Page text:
The Space X Dragon capsule, loaded with 550 kilograms of non-critical cargo, aims to be launched on a newly scheduled launch date of May 19. A possible back up opportunity will take place three days later on Tuesday May 22. After the software assurance processes were successfully completed, it seems there is nothing blocking the way for the Falcon rocket to send the Dragon capsule on its premier flight towards the International Space Station. If everything goes according to plan, the first private space cargo transporter will set off to low Earth orbit five minutes before 9 am GMT next Saturday from Space Launch Complex 40 at Cape Canaveral Air Force Station in Florida.

The Dragon capsule is expected to dock with ISS and deliver about 550 kilograms of non-critical cargo (Credits: SpaceX).

This week Space X spokeswoman Kirstin Grantham commented on the examination processes that caused the slippage of the initial schedule from May 7: “Thus far, no issues have been uncovered during this process, but with a mission of this complexity we want to be extremely diligent.” NASA’s associate administrator for Human Exploration and Operations William Gerstenmaier confirmed her words a few days later: “After additional reviews and discussions between the SpaceX and NASA teams, we are in a position to proceed toward this important launch. The teamwork provided by these teams is phenomenal. There are a few remaining open items, but we are ready to support SpaceX for its new launch date of May 19.”

Software testing hasn’t uncovered any critical problems (Credits: SpaceX).

However, everyone at SpaceX is probably becoming a little bit nervous. The new launch window is extremely narrow and if the opportunity is missed the next will take place three days later. The reason for that is the need to use the most fuel efficient route to ISS. All the test maneuvers that have to be performed are extremely propellant consuming and the highest level of efficiency is therefore required.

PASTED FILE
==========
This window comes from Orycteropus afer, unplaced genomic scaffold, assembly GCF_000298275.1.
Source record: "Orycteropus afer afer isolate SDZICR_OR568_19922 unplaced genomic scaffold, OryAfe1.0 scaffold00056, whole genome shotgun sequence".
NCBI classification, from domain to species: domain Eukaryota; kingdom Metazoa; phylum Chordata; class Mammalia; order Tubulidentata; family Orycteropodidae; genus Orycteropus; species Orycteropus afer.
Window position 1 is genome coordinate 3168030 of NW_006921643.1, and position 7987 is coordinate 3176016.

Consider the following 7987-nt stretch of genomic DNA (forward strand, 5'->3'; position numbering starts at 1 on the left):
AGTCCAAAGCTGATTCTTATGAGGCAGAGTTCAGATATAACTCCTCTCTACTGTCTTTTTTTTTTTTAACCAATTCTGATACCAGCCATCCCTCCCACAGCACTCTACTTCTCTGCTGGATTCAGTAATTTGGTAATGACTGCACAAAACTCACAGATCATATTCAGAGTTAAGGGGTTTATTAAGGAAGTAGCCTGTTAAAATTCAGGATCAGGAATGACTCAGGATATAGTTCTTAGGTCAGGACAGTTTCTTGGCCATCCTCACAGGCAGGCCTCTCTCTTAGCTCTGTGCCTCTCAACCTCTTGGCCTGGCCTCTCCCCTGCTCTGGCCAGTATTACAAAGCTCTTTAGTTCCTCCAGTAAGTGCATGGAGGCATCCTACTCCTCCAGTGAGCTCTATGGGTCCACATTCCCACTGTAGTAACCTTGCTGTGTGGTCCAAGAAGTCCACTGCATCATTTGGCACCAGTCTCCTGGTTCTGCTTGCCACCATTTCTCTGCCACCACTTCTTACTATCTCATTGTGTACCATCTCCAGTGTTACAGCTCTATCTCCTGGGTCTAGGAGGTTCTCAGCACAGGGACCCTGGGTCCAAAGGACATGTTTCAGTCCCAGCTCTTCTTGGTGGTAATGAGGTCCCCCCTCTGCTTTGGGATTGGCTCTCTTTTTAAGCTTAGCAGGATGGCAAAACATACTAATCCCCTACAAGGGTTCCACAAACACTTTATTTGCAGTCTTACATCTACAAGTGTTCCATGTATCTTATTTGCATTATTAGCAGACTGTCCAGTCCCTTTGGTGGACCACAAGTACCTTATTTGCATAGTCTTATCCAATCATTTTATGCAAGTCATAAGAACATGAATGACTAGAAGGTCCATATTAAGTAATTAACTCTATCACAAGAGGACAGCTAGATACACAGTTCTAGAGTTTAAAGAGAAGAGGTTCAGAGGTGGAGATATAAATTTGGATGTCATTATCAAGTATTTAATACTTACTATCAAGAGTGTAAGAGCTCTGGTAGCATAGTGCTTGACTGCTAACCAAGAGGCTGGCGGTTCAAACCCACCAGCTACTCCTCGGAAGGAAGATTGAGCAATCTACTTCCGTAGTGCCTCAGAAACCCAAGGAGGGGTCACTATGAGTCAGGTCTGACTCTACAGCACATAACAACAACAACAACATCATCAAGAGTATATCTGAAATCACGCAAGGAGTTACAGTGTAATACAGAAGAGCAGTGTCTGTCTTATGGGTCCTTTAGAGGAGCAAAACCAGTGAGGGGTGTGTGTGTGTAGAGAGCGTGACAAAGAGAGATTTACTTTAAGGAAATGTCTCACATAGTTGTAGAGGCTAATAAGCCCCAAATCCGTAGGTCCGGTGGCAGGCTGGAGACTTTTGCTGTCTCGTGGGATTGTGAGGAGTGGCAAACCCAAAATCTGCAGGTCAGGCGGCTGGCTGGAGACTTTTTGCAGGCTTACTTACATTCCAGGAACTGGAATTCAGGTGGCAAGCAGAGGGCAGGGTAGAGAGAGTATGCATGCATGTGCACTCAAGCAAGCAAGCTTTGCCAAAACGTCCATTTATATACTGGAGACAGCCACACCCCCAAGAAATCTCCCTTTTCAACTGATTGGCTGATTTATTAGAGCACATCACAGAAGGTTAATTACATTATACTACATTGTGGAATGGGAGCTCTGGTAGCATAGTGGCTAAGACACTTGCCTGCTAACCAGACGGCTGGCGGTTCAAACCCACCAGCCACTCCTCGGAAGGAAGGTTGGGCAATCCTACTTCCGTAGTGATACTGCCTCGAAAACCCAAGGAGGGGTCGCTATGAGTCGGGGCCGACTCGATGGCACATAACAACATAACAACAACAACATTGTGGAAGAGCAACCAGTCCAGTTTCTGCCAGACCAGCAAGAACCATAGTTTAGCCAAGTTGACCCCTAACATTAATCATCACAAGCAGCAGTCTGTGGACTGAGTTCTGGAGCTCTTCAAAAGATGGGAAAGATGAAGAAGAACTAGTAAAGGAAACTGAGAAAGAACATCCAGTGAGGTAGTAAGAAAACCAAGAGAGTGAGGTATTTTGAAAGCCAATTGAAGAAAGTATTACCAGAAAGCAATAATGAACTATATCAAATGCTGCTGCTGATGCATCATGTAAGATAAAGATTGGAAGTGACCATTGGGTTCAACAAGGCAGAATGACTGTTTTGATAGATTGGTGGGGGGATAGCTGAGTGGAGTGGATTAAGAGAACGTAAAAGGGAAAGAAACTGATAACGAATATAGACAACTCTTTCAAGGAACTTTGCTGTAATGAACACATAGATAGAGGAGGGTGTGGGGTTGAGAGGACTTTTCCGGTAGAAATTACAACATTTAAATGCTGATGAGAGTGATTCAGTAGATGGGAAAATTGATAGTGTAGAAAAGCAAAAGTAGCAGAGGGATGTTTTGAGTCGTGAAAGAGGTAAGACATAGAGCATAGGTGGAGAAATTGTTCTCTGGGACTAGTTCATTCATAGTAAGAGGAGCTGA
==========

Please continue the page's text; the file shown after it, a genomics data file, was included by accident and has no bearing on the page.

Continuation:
In case the May chances are missed completely, the actual launch may take place no earlier than in September.  It is certain that everyone involved in the $ 1.6 Billion Commercial Orbit Transportation Systems project  is eager to finally celebrate a breakthrough success as the mission has already been previously delayed.


The following video is a reminder of SpaceX Dragon mission.


About the author

Tereza Pultarova

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Tereza is a science and travel journalist and education documentary TV maker born and raised in the Czech Republic, currently residing in London, UK. After working six years in the Czech Public Service Television, she took a career break in 2011 to pursue an international experience. Holding a bachelor's in journalism and master's in cultural anthropology from the Charles University in Prague, plus a master's in space management from the International Space University in Strasbourg, France, Tereza is a pretty versatile writer who always seeks new creative approaches.

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